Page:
College Entrance Examination Papers in Plane Geometry

Front Cover
Charles E. Merrill Company, 1911 - Geometry, Plane - 178 pages
0 Reviews
Reviews aren't verified, but Google checks for and removes fake content when it's identified
 

What people are saying - Write a review

We haven't found any reviews in the usual places.

Other editions - View all

Common terms and phrases

Popular passages

Page 96 - The areas of two triangles which have an angle of the one equal to an angle of the other are to each other as the products of the sides including the equal angles.
Page 52 - ... meeting the plane at unequal distances from the foot of the perpendicular the more remote is the greater.
Page 84 - Two triangles which have an angle of one equal to the supplement of an angle of the other are to each other as the products of the sides including the supplementary angles.
Page 16 - In any triangle, the square of the side opposite an acute angle is equal to the sum of the squares of the other two sides diminished by twice the product of one of those sides and the projection of the other upon that side.
Page 95 - The straight line joining the middle points of two sides of a triangle is parallel to the third side, and equal to half of it.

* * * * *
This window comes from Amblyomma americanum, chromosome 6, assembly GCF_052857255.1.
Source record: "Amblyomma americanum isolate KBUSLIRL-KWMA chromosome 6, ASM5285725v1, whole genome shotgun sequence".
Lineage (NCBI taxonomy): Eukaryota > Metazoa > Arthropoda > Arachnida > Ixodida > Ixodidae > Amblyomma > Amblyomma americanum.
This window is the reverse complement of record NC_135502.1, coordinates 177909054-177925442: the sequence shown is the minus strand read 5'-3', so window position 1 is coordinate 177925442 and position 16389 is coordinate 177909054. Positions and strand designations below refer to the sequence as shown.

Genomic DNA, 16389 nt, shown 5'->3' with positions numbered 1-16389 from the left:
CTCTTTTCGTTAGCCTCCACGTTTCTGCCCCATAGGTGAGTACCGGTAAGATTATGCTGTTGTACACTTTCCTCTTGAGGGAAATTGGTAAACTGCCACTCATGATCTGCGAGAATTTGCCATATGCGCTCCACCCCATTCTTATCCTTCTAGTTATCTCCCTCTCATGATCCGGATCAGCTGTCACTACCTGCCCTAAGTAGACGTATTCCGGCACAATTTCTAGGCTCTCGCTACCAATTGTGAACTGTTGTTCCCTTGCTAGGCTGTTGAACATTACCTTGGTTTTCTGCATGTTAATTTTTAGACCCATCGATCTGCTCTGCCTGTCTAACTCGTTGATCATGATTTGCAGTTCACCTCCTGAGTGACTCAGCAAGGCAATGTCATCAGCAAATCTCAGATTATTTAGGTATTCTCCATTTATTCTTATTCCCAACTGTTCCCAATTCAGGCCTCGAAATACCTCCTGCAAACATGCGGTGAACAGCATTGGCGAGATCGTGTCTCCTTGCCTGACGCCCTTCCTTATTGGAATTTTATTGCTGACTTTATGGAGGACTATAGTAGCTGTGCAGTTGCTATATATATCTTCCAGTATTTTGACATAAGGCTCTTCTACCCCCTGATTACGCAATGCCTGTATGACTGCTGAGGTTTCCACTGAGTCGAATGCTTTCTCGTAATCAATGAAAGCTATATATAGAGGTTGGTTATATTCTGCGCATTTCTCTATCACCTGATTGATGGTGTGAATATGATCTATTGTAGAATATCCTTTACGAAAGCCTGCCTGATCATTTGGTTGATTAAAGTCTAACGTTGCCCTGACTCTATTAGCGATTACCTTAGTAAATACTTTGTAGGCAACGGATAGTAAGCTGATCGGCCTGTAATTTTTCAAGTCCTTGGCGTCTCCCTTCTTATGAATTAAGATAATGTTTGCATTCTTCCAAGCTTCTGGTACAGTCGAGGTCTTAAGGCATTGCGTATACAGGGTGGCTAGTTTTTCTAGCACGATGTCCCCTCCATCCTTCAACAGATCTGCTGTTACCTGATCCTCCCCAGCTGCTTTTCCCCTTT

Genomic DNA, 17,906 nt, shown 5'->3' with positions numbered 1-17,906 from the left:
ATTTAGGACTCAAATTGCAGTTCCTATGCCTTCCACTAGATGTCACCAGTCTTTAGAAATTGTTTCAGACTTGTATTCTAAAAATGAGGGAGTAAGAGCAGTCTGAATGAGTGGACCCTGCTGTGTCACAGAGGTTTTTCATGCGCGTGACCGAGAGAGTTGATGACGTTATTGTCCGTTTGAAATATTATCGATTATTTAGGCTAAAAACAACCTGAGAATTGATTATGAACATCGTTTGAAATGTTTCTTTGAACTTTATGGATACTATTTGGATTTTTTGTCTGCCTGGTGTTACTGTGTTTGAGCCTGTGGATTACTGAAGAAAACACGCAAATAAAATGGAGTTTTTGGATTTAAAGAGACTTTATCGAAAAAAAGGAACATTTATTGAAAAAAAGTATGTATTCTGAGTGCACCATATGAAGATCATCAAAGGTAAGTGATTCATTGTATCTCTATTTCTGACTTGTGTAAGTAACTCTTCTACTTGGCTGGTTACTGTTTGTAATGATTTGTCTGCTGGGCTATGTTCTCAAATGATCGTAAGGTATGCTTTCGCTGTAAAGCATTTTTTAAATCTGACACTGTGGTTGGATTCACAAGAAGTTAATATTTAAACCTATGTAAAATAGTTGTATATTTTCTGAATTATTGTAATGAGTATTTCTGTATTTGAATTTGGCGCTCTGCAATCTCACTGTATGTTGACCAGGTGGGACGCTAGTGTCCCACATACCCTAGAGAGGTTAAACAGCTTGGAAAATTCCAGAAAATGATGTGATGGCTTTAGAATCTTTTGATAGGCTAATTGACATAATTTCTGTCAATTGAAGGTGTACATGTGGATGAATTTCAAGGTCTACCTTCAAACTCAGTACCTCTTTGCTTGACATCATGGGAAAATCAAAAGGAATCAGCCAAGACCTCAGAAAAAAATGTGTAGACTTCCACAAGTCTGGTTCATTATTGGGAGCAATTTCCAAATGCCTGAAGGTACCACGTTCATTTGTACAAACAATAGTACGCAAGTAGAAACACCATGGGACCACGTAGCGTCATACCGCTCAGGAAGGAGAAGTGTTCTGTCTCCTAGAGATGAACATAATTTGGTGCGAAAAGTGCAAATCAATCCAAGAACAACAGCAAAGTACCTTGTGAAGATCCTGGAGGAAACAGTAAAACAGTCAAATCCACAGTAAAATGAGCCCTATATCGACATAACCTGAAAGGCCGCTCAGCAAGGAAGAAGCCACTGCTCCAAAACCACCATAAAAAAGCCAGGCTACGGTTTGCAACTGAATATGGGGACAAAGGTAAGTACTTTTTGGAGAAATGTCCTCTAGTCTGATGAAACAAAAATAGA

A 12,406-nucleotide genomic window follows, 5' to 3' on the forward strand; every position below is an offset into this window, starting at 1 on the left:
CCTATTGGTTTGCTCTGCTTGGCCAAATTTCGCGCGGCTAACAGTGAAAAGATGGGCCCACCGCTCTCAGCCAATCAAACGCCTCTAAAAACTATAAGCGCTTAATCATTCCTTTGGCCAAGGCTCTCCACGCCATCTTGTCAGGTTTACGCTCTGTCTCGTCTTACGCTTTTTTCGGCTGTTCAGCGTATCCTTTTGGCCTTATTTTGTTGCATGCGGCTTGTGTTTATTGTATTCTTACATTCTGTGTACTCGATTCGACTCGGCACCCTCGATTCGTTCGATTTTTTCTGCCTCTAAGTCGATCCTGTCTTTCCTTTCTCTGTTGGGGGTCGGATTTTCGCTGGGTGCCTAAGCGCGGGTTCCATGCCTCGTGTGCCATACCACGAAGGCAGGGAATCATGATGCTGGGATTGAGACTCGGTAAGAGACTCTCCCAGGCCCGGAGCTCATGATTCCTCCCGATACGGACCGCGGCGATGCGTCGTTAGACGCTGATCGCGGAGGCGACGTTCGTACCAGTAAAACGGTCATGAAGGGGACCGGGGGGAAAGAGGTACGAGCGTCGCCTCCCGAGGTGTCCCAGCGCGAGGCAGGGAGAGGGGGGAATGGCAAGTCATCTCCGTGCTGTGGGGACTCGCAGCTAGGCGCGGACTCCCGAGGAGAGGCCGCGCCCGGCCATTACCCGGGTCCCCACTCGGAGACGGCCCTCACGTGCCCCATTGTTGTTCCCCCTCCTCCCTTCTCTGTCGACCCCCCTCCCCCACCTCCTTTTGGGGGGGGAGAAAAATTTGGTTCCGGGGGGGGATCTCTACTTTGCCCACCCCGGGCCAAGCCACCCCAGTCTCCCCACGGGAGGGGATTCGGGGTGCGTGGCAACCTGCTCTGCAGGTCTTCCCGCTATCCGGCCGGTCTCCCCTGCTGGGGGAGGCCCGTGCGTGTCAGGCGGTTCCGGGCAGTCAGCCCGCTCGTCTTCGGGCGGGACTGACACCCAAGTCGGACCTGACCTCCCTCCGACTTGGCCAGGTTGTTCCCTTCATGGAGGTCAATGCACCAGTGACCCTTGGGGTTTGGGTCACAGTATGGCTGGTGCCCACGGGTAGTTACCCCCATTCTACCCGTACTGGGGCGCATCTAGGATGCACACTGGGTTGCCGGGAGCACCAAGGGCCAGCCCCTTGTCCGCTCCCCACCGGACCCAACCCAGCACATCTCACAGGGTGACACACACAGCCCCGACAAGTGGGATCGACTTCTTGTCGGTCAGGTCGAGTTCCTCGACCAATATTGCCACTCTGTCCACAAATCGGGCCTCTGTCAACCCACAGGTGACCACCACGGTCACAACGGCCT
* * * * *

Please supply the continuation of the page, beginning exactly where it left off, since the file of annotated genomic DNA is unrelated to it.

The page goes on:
Page 17 - In any obtuse triangle, the square of the side opposite the obtuse angle is equal to the sum of the squares of the other two sides, increased by twice the product of one of these sides and the projection of the other side upon it.
Page 59 - Construct a circle having its center in a given line and passing through two given points. 3. The bisector of the angle of a triangle divides the opposite side into segments which are proportional to the two other sides.
Page 172 - Guido, with a burnt stick in his hand, demonstrating on the smooth paving-stones of the path, that the square on the hypotenuse of a right-angled triangle is equal to the sum of the squares on the other two sides.
Page 135 - If two triangles have two sides of one equal respectively to two sides of the other, but the included angle of the first greater than the included angle of the second, then the third side of the first is greater than the third side of the second.
Page 60 - The area of a circle is equal to one-half the product of its circumference and radius.

Bibliographic information